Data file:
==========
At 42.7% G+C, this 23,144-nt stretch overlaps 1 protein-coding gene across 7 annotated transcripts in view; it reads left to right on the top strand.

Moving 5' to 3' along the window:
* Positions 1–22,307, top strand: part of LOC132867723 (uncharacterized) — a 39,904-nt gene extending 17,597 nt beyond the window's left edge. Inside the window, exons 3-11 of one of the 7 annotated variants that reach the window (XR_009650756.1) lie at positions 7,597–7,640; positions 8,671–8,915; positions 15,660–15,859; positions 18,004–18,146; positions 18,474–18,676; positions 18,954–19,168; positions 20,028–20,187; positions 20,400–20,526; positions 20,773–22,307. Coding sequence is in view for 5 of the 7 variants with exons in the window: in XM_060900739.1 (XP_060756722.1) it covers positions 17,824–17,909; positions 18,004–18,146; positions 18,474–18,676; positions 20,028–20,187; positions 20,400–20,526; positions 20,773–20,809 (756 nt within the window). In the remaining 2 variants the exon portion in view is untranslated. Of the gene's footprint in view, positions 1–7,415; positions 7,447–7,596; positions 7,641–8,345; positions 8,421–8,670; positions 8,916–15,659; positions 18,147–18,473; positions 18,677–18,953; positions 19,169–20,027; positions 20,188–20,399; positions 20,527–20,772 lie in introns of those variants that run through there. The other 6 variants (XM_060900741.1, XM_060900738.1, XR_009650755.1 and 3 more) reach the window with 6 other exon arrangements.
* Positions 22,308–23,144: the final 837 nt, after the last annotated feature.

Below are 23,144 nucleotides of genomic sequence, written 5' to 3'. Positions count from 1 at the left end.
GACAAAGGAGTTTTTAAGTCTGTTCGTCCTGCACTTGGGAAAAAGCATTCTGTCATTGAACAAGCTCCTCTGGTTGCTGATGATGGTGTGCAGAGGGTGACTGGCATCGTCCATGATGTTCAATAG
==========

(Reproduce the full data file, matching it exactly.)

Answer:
At 42.7% G+C, this 23,144-nt stretch overlaps 1 protein-coding gene across 7 annotated transcripts in view; it reads left to right on the top strand.

Moving 5' to 3' along the window:
* Positions 1–22,307, top strand: part of LOC132867723 (uncharacterized) — a 39,904-nt gene extending 17,597 nt beyond the window's left edge. Inside the window, exons 3-11 of one of the 7 annotated variants that reach the window (XR_009650756.1) lie at positions 7,597–7,640; positions 8,671–8,915; positions 15,660–15,859; positions 18,004–18,146; positions 18,474–18,676; positions 18,954–19,168; positions 20,028–20,187; positions 20,400–20,526; positions 20,773–22,307. Coding sequence is in view for 5 of the 7 variants with exons in the window: in XM_060900739.1 (XP_060756722.1) it covers positions 17,824–17,909; positions 18,004–18,146; positions 18,474–18,676; positions 20,028–20,187; positions 20,400–20,526; positions 20,773–20,809 (756 nt within the window). In the remaining 2 variants the exon portion in view is untranslated. Of the gene's footprint in view, positions 1–7,415; positions 7,447–7,596; positions 7,641–8,345; positions 8,421–8,670; positions 8,916–15,659; positions 18,147–18,473; positions 18,677–18,953; positions 19,169–20,027; positions 20,188–20,399; positions 20,527–20,772 lie in introns of those variants that run through there. The other 6 variants (XM_060900741.1, XM_060900738.1, XR_009650755.1 and 3 more) reach the window with 6 other exon arrangements.
* Positions 22,308–23,144: the final 837 nt, after the last annotated feature.

Below are 23,144 nucleotides of genomic sequence, written 5' to 3'. Positions count from 1 at the left end.
GACAAAGGAGTTTTTAAGTCTGTTCGTCCTGCACTTGGGAAAAAGCATTCTGTCATTGAACAAGCTCCTCTGGTTGCTGATGATGGTGTGCAGAGGGTGACTGGCATCGTCCATGATGTTCAATAG